Physician-assisted dying is legal in Canada, due to legislation passed in June 2016. Ethicists are among those providing multidisciplinary education in the hospital setting. Ethicists are seeing the following issues:

  • Many physicians and other team members are uncomfortable with physician-assisted dying.
  • It is unclear as to the clinical meaning of some of the terminology in the legislation.
  • Conscientious objectors are required to make a referral, but some are uncomfortable doing so.

As of June 2016, physician-assisted dying can be legally practiced in Canada. Recently passed legislation allowing the practice of “medical assistance in dying” (MAID), “has engendered spirited dialogue and deep moral reflection across the nation,” says Ruby Rajendra Shanker, MBBS, MHSc (Bioethics), the bioethicist for Toronto General Hospital & Women’s College Hospital.

At Ontario hospitals where MAID services are available, there is wide consensus that all staff and clinicians need a “high-level understanding” of the process, says Shanker, in order to respond to patient requests for information.

“Ethicists have been involved with providing education sessions for interprofessional teams, as well as sessions with a disciplinary focus,” adds Shanker. These sessions cover logistical and procedural information, but also tend to elicit emotional responses or reflective silence. “These reactions speak to the varying levels of comfort that healthcare providers feel in the context of MAID,” says Shanker.

University of Toronto’s Joint Centre for Bioethics convened a task force in 2015, including ethicists, clinicians, lawyers, health policy analysts, and representatives from professional colleges and the Ontario Health Association. “The goal has been to operationalize the ethical principles of accountability, collaboration, dignity, equity, respect, transparency, fidelity, and compassion in the context of MAID,” says Shanker, a member of the task force.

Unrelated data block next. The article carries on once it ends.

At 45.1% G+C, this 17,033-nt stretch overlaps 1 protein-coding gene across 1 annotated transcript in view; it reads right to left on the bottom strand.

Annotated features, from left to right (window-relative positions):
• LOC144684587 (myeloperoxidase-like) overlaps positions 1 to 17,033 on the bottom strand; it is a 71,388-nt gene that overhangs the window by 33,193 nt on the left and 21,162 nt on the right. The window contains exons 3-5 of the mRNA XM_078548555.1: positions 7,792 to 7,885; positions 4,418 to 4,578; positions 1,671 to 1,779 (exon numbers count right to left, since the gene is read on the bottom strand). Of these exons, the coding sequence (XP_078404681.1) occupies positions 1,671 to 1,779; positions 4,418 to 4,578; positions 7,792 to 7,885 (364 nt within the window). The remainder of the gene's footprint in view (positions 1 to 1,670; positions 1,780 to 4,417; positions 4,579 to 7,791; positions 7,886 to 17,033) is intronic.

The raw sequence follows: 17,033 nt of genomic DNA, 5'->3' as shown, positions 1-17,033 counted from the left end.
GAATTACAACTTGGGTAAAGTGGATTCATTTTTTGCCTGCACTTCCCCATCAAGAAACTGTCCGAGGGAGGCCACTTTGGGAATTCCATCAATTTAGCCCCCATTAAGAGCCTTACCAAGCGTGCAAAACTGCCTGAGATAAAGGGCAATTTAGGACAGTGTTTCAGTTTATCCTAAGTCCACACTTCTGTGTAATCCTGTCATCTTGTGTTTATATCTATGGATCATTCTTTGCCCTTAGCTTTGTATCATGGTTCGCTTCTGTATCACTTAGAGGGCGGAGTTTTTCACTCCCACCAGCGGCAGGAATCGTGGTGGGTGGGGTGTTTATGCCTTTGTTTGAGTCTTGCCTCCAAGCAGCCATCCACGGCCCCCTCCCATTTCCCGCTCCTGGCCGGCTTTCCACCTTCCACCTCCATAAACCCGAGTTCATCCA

The group has produced a MAID policy template for healthcare organizations, an algorithm to map out the MAID process, and FAQs for patients and families, and staff and physicians. “Interprofessionally focused educational modules have been developed,” adds Shanker.

Bob Parke, BA, BSW, MSW, MHSc (Bioethics), bioethicist at Humber River Hospital in Toronto, says, “The ethical issues which I have had in my experience of working in a secular hospital which permits MAID are several.” The following are some ethical issues encountered by Canadian ethicists since the legislation:

  • Many physicians expressed that the issue is morally challenging for them.

“What has been important, in legislation and in practice, is that conscientious objection rights of physicians are protected,” says Parke.

In Parke’s experience, the majority of doctors do not wish to participate in physician-assisted dying. “What I have found is that physicians’ willingness to participate falls along a continuum from being opponents to proponents of physician-assisted death,” he says.

Few fall at either extreme of the continuum. “Most are willing to explore why a person is making a request — but can’t cross the moral divide into causing a person’s death,” says Parke. This stance often stems from faith-based values, or in the physician’s interpretation of “doing no harm.”

“Not uncommonly I have heard, ‘I did not get into medicine for this’ — to cause someone to die,” says Parke. This point of view typically comes from physicians who do not espouse a religious tradition, whereas physicians coming from a religious perspective usually place their conscientious objection within the context of their faith.

Some physicians wanted reassurance that they had the right to conscientious objection, since they’d concluded that their personal and professional values cannot be reconciled with MAID. Shanker notes, “The rights of professionals, however, come with obligations to not abandon their patients.” There is a concomitant duty to ensure continuity of care by making an effective referral to another provider who can address the patient’s request.

Ethicists themselves may be conscientious objectors. “While the thought of an ethicist conscientiously objecting to discussing MAID may be seen as perplexing for some, it is important to remind ourselves that ethicists come with varied experiences, values, and cultural backgrounds,” says Shanker.

Thus, ethical challenges can arise for ethicists both in institutions that permit MAID, and in those that prohibit it. “An ethicist may feel that they are unable to act in alignment with their values if they are barred from even engaging in the subject,” Shanker explains.

  • A few physicians questioned whether their safety would be at risk if they participated.

“There were concerns that there might be threats to their lives and well-being, as was experienced by some physicians who are known for doing abortions,” explains Parke. In both policy and practice, ethicists keep the names of participants as private as possible. “We want to avoid participating staff being negatively labelled for participating in physician-assisted deaths,” says Parke.

  • Conscientious objectors still have to provide care to a patient, while the process for assisted dying works through the assessment stages through to its completion.